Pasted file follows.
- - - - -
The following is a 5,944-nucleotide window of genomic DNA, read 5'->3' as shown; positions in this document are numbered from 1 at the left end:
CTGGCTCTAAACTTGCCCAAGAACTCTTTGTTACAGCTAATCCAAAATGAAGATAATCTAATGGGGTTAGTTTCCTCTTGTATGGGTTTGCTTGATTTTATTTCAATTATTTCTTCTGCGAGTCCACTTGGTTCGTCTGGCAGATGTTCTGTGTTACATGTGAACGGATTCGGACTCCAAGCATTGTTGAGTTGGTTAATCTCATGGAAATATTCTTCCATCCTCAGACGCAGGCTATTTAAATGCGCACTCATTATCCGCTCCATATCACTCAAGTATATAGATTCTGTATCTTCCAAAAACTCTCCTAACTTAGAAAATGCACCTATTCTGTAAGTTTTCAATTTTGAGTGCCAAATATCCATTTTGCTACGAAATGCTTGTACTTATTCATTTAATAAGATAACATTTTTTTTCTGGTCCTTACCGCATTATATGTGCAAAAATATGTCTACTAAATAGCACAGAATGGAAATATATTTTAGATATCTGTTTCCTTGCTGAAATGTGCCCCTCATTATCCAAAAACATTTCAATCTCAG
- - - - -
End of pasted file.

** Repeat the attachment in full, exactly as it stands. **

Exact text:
The following is a 5,944-nucleotide window of genomic DNA, read 5'->3' as shown; positions in this document are numbered from 1 at the left end:
CTGGCTCTAAACTTGCCCAAGAACTCTTTGTTACAGCTAATCCAAAATGAAGATAATCTAATGGGGTTAGTTTCCTCTTGTATGGGTTTGCTTGATTTTATTTCAATTATTTCTTCTGCGAGTCCACTTGGTTCGTCTGGCAGATGTTCTGTGTTACATGTGAACGGATTCGGACTCCAAGCATTGTTGAGTTGGTTAATCTCATGGAAATATTCTTCCATCCTCAGACGCAGGCTATTTAAATGCGCACTCATTATCCGCTCCATATCACTCAAGTATATAGATTCTGTATCTTCCAAAAACTCTCCTAACTTAGAAAATGCACCTATTCTGTAAGTTTTCAATTTTGAGTGCCAAATATCCATTTTGCTACGAAATGCTTGTACTTATTCATTTAATAAGATAACATTTTTTTTCTGGTCCTTACCGCATTATATGTGCAAAAATATGTCTACTAAATAGCACAGAATGGAAATATATTTTAGATATCTGTTTCCTTGCTGAAATGTGCCCCTCATTATCCAAAAACATTTCAATCTCAG